dairy farmers within each of the proposed order regions, to become
effective within that region. USDA expects a fall 1998 referendum,
with the new orders becoming effective in January 1999. Rejection
of the rule by a region would end milk orders in that region.
Meanwhile, a November 3, 1997 court decision required USDA to
suspend its current use of Class I differentials. However, enforcement
of the court order has been indefinitely postponed by an appeals
court until it reaches a decision on the appeal.
Because of the recent volatility of farm milk prices, identical
House and Senate resolutions have been introduced encouraging
the Secretary of Agriculture to establish a temporary emergency
price for dairy farmers. After initially rejecting any requests
to administratively do this, the Secretary announced on January
23, 1998, that USDA will consider a temporary price floor. A national
hearing on this subject was conducted by USDA during the week
of February 17, 1998.
The 1996 farm bill gave the New England states authority to enter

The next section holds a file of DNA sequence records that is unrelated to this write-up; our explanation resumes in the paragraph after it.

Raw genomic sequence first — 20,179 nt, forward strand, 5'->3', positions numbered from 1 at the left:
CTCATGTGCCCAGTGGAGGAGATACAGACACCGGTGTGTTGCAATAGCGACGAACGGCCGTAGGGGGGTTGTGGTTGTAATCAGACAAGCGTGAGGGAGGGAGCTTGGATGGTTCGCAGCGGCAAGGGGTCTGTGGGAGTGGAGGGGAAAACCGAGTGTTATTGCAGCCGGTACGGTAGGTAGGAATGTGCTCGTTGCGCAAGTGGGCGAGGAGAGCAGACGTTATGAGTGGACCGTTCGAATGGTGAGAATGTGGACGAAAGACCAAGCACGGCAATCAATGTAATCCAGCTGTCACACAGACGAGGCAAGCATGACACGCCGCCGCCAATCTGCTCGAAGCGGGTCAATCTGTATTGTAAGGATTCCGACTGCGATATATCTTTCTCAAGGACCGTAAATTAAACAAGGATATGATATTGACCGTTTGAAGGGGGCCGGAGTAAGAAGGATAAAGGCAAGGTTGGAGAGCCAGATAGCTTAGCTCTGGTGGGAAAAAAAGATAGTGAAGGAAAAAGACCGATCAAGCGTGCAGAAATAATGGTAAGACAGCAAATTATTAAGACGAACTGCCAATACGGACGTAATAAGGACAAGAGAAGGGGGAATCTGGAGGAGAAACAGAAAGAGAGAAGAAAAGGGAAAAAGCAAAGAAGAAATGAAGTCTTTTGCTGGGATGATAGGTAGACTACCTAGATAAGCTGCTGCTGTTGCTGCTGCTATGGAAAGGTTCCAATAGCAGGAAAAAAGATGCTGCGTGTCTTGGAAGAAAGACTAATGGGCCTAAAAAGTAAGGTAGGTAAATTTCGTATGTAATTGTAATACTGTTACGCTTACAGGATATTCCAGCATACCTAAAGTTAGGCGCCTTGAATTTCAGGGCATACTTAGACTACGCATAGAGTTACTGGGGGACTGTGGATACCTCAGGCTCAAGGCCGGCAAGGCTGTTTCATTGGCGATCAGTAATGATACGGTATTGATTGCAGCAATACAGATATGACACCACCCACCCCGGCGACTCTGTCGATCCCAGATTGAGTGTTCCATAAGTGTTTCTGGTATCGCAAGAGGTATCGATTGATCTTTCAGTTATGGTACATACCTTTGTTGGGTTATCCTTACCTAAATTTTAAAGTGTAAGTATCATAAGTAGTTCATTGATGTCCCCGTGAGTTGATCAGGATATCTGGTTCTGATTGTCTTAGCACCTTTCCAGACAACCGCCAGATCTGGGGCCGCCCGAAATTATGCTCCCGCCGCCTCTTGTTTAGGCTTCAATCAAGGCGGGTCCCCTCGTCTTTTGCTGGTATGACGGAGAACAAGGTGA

into a regional dairy compact, which allows the region to establish
minimum fluid milk prices above the minimum federal level. The
compact was legally challenged by a dairy processor trade group,
but a lower court and an appeals court have upheld its legality.
The House passed a measure (H.R. 1789) on October 21, 1997, which
would reauthorize through FY2002 the Dairy Indemnity Program.
The program makes payments to milk producers who, through no fault
of their own, have been forced to remove their raw milk from the
market because it has been contaminated by nuclear radiation,
toxic substances, or pesticides and other chemical residues. To
date, no action has occurred in the Senate.